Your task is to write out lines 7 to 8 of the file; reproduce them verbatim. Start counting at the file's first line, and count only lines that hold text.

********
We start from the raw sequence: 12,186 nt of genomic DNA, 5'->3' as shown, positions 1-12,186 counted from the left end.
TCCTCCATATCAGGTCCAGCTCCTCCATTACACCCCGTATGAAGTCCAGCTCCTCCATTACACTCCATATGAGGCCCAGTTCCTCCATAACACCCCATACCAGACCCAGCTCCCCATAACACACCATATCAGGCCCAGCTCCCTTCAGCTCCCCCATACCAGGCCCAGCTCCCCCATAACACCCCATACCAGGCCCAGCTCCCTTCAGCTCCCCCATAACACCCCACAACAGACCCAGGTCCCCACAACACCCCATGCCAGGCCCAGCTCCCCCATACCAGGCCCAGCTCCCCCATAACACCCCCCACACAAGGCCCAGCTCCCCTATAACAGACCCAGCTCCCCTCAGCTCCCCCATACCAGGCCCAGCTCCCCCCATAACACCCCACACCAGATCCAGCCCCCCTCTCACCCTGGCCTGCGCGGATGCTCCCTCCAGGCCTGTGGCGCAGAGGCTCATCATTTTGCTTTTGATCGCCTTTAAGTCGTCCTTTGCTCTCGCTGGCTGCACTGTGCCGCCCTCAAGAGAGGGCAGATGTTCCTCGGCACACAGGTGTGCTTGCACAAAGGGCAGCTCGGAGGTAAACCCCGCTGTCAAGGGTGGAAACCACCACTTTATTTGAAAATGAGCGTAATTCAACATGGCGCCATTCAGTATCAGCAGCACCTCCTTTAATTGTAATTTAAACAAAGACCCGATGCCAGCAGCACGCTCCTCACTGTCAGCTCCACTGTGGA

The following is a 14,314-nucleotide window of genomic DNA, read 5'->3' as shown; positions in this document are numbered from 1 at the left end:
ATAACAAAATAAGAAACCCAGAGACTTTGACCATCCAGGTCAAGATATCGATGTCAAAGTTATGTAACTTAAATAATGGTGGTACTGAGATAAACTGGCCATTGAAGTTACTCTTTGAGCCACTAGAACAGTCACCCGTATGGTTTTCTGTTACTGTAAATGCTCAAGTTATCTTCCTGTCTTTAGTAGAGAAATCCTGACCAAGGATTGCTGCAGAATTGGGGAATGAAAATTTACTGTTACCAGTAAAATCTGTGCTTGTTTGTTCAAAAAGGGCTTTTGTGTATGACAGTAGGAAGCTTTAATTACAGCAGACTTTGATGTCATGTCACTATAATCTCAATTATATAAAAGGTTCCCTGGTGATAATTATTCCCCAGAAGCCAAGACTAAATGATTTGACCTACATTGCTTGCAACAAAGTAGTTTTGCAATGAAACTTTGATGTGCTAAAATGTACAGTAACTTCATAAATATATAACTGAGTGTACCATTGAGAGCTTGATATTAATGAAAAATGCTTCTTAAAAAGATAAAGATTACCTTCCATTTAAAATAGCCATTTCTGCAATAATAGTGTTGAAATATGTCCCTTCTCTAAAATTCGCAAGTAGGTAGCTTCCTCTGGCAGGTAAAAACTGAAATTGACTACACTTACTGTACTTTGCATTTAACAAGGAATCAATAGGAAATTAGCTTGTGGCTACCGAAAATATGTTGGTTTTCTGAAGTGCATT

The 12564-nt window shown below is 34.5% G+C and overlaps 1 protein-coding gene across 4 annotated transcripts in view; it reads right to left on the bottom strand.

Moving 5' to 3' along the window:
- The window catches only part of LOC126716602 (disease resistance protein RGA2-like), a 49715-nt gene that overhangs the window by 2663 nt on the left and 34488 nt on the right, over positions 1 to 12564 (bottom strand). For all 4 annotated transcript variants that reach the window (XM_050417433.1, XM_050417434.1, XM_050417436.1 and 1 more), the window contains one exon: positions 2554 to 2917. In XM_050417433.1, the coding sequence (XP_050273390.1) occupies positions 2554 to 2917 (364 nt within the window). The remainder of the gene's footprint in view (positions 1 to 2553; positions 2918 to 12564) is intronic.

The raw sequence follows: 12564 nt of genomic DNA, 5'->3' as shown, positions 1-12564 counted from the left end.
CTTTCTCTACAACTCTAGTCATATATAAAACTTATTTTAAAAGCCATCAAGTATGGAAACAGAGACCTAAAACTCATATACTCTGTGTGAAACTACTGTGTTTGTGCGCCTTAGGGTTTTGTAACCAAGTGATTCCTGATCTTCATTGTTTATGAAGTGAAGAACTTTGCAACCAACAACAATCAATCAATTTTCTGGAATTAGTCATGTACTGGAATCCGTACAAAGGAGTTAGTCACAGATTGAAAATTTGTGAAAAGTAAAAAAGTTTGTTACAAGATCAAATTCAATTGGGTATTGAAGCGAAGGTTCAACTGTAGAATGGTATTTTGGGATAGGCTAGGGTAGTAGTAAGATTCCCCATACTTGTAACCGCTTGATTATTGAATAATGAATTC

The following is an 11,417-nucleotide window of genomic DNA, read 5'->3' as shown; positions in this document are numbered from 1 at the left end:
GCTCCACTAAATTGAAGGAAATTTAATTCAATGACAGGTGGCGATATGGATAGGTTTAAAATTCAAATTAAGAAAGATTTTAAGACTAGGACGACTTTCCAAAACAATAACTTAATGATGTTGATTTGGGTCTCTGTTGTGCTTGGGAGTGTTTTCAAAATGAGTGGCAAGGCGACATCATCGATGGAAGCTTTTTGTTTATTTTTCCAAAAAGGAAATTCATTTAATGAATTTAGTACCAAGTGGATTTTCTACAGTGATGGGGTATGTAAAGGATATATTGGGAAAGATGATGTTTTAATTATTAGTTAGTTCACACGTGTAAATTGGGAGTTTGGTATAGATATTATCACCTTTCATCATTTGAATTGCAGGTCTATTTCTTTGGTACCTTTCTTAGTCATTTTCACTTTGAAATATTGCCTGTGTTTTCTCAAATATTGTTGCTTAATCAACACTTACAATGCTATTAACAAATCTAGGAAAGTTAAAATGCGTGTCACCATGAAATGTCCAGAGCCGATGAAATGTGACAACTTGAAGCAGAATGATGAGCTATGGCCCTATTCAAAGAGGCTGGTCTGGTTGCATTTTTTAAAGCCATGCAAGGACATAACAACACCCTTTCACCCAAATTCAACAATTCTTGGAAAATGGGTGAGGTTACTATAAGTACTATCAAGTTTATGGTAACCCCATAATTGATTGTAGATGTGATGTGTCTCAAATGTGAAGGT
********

- The window catches only part of LOC126716602 (disease resistance protein RGA2-like), a 49715-nt gene that overhangs the window by 2663 nt on the left and 34488 nt on the right, over positions 1 to 12564 (bottom strand). For all 4 annotated transcript variants that reach the window (XM_050417433.1, XM_050417434.1, XM_050417436.1 and 1 more), the window contains one exon: positions 2554 to 2917. In XM_050417433.1, the coding sequence (XP_050273390.1) occupies positions 2554 to 2917 (364 nt within the window). The remainder of the gene's footprint in view (positions 1 to 2553; positions 2918 to 12564) is intronic.

The raw sequence follows: 12564 nt of genomic DNA, 5'->3' as shown, positions 1-12564 counted from the left end.